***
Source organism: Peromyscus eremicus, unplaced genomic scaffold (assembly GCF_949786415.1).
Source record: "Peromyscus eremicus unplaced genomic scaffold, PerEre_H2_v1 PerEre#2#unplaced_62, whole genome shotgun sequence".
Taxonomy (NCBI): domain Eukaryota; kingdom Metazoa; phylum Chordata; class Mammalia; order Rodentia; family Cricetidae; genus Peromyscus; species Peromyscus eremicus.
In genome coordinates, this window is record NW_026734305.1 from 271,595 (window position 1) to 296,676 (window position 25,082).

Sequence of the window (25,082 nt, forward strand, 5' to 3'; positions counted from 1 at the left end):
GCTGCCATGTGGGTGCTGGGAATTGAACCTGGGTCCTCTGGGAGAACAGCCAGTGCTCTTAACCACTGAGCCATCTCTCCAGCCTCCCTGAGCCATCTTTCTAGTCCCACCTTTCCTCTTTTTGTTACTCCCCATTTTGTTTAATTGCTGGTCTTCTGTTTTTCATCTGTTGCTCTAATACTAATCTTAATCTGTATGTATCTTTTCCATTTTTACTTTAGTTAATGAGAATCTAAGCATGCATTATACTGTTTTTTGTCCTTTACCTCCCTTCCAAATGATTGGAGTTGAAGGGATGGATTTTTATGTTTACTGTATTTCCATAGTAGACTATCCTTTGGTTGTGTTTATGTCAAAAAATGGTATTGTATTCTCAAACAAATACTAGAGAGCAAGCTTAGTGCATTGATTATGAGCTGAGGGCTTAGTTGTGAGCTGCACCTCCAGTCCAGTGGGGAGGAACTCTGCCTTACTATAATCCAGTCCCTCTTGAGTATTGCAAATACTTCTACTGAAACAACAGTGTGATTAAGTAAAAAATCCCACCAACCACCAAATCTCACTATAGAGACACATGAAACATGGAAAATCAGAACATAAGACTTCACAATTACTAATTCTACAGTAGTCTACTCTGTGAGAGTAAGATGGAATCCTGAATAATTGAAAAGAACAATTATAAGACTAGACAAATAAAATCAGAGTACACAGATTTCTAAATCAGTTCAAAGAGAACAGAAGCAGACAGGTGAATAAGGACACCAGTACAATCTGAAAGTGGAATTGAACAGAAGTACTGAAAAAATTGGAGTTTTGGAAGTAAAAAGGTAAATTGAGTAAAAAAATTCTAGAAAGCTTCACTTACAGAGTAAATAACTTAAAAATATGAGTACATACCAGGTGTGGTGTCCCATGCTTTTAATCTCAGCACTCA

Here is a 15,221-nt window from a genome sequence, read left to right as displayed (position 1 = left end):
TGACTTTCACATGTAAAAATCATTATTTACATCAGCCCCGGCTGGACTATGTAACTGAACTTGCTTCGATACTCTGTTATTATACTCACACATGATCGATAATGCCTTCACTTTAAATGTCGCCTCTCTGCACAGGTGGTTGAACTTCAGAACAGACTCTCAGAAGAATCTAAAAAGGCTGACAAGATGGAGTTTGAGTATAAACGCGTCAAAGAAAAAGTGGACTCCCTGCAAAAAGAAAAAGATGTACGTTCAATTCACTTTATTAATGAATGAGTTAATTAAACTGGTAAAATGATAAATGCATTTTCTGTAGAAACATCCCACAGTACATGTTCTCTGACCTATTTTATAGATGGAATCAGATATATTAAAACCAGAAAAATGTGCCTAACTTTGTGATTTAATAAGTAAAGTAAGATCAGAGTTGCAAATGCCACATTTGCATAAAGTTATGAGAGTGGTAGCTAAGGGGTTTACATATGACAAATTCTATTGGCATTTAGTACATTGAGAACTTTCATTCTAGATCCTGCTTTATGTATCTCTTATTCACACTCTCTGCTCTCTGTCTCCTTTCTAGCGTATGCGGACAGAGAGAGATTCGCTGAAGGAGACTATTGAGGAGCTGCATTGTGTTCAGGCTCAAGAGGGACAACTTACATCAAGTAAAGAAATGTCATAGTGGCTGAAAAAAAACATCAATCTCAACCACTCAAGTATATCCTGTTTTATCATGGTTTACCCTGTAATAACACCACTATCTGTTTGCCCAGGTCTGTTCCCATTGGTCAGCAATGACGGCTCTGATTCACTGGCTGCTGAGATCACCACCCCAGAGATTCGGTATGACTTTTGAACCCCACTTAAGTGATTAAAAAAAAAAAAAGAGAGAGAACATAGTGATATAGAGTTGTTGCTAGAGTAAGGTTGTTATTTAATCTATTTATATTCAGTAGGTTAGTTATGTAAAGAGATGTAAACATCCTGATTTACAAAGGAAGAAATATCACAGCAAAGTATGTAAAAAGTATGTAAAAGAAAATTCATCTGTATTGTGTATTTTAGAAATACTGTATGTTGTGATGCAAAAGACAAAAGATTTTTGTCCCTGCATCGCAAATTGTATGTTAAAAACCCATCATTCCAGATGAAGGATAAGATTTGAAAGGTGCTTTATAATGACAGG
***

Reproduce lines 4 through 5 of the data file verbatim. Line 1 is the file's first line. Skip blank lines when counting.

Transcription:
In genome coordinates, this window is record NW_026734305.1 from 271,595 (window position 1) to 296,676 (window position 25,082).

Sequence of the window (25,082 nt, forward strand, 5' to 3'; positions counted from 1 at the left end):